Although this legend may sound fantastical to the modern listener, it is actually hard to tell myth from truth as it is so well woven with historical events and actual physical locations. Elements of the story are also found within the texts of serious historical records written by the conquering Portugese and even the Arab and Chinese traders. Believers will tell you that final definitive proof is still available in the form of the remains of the golden bridge now hidden by the jungle and Hang Tuah's keris lying at the bottom of a dark pool of water on the Duyung River. Squirrel's Believe it or Nuts.

18 comments:

kimber the wolfgrrrl said...

I'd never heard the story of Puteri Gunung Ledang before, and it's wonderful! Will you tell us more stories, LGS? More! More!

Claire said...

It is a good story to rationalize how Malaysia got conquered by the Portugese.

mago said...

A unique story. For a moment I had to think of Hagen who also was sent out to bring a bride to his king. Ophir is always used as synonym for a wealthy place, a place of wonders, and ecstasy. Wonder whether someone was searching for the Kriss ... Is there the possibility that it would be found? Will the hero return?

On a limb with Claudia said...

What a wonderful story! I love it - I love that she was unwilling to injure the sultan and that he was unwilling to kill his son. Now that's a great story!

Thanks for sharing it!

It reminds me of Romona and her Alessandro - a story from old California.

Dr.John said...

All legends contain within them a kernal of truth.

MedStudentWife said...

Its a tale that is a wonderful bedtime story (just about mine *yawn*)

But I can also see a past society trying to explain current events, that were meaningful at the time.. but the mist of time has obscured certain facts.

If you have more, LGS, I would love to hear them.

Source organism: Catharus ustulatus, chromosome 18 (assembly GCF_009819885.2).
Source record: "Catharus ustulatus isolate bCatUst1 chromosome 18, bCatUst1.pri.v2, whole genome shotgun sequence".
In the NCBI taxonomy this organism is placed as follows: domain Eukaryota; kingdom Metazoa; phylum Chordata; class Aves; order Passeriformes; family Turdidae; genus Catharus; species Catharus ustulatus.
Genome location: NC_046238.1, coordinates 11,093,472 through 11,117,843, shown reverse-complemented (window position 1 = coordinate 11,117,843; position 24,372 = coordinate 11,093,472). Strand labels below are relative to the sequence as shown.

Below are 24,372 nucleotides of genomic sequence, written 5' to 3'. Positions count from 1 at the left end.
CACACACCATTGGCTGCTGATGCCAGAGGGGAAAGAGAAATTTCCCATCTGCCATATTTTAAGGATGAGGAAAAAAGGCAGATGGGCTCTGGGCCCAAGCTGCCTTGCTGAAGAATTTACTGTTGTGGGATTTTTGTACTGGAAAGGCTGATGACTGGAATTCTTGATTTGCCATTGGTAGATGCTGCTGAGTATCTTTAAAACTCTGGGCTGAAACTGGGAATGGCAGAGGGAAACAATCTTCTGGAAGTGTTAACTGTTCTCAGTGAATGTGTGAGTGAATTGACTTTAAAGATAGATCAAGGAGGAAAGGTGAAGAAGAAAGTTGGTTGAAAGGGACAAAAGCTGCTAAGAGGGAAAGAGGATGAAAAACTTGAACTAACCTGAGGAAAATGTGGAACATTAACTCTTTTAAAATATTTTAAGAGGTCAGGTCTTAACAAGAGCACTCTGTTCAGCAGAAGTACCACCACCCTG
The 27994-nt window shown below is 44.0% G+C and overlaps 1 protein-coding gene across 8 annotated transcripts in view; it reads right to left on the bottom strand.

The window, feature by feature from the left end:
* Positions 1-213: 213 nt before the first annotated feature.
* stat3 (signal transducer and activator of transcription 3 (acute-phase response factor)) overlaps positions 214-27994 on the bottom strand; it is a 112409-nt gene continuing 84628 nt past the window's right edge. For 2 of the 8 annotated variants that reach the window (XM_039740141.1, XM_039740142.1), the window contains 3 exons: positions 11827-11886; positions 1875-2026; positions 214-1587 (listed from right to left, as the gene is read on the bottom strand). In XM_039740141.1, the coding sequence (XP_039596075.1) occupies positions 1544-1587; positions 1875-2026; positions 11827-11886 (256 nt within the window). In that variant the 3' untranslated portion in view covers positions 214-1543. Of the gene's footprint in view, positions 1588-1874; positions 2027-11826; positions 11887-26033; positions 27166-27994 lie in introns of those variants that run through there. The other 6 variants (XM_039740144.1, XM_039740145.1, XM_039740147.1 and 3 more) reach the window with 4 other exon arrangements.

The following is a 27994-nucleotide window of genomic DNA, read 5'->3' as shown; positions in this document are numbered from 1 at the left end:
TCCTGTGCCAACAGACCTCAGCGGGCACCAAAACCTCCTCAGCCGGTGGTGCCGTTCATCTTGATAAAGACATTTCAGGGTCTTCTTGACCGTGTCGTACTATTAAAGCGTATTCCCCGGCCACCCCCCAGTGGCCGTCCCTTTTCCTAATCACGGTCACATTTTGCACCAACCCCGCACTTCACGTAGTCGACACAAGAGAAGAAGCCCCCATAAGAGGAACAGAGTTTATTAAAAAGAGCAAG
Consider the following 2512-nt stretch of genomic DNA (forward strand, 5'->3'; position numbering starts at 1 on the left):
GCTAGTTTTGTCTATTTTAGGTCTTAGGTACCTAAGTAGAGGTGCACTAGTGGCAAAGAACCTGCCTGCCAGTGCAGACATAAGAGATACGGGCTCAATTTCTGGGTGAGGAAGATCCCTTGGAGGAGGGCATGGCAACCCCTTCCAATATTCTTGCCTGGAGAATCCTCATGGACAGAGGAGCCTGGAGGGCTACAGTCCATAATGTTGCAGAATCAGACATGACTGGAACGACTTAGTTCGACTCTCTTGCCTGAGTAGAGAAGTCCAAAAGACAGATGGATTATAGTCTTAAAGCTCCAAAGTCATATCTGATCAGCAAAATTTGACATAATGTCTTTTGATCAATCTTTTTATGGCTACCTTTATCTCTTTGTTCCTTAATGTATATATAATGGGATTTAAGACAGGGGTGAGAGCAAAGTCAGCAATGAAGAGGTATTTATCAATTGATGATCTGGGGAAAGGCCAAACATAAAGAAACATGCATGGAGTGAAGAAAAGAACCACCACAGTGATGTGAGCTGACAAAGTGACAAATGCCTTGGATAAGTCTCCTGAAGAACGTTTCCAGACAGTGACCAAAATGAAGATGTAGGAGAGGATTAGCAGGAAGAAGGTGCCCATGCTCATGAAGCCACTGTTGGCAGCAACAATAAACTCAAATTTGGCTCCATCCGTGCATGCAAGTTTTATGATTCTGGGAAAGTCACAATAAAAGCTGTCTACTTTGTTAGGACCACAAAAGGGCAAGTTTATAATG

Marja said...

Great story I love legends The The Maori people have many. Inspires me to share one next time.

Lone Grey Squirrel said...

kimber,
Thank you for the enthusiasm. I shall try to do more stories.

claire,
I agree. Cause we all know that the Portugese with their muskets and cannons could not hope to beat Hang Tuah and his keris. :)

Lone Grey Squirrel said...

mago,
The Chinese traders also believed that there was gold on that mountain. I also see a similarity with other legends with mystical swords. Arthur threw Excalibur into a lake.

claudia,
Romona and Alessandro? Perhaps you could share the tale.

Lone Grey Squirrel said...

dr. john.
I agree that legends have a kernel of truth......or perhaps sometimes a kernel of excuse?

Msw,
okay, more bedtime stories in the making.

Marja,
I would love to hear(oops, read) some Maori legends.

meggie said...

Fascinating. I love to hear the legends of old. There always seems a small grain of truth hidden in the stories.

Odat said...

Wow...very interesting. I love to hear stories about different cultures. thanks for sharing.
Peace

Sincerity said...

I love legends! How neat! Thank you so much for sharing! And there is a moral to this story. Sometimes the things we want the most are not the best things for us. But when we push for those things anyways a lot of people get hurt in the process.

Sadly I think this type of mindset is common-place in the United States mentality. A lot folks think its okay to push, step on others, and demand your own way. It never works out the way people think it will.

Personally, I think God's way is better. That warrior in the legend had the right attitude. He had a servant's heart and could clearly see what was right to do.

geewits said...

Well it's just a metaphor for how power and greed can bring ruin. I loved it!

Lone Grey Squirrel said...

meggie,
Thanks. Truth is somewhere in the story. I agree.

Odat,
Thanks.

Lone Grey Squirrel said...

Sincerity,
I like your take on the story. But perhaps the best stories leave readers the freedom to come to their own conclusions.

geewits,
Absolute power corrupts absolutely. Like your take on the story too.

Molly said...

What a wonderful story. I wonder if they'll show the film here in the States?

Lone Grey Squirrel said...

Molly,
I am afraid that it is doubtful that the film will be screened in the U.S. I think only a handful of Malaysian films have made it thus far.